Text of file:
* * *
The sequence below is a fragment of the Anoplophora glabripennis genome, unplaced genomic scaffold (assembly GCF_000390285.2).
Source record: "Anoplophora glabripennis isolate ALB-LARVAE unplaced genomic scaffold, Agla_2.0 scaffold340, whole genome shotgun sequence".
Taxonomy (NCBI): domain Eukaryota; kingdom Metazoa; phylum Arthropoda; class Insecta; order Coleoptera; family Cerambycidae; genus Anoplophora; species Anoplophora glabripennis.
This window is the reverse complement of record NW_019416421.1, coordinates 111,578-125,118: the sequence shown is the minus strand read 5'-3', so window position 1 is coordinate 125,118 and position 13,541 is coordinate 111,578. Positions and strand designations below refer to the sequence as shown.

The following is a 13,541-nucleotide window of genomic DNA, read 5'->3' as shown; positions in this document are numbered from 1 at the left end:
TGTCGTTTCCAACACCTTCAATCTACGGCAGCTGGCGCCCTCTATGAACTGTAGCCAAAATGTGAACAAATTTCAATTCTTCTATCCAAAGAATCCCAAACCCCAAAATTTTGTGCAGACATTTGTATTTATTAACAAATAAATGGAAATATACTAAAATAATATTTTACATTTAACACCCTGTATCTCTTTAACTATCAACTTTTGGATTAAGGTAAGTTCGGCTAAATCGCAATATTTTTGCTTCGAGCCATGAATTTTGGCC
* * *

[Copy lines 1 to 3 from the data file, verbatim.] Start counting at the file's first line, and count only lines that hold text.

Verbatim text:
The sequence below is a fragment of the Anoplophora glabripennis genome, unplaced genomic scaffold (assembly GCF_000390285.2).
Source record: "Anoplophora glabripennis isolate ALB-LARVAE unplaced genomic scaffold, Agla_2.0 scaffold340, whole genome shotgun sequence".
Taxonomy (NCBI): domain Eukaryota; kingdom Metazoa; phylum Arthropoda; class Insecta; order Coleoptera; family Cerambycidae; genus Anoplophora; species Anoplophora glabripennis.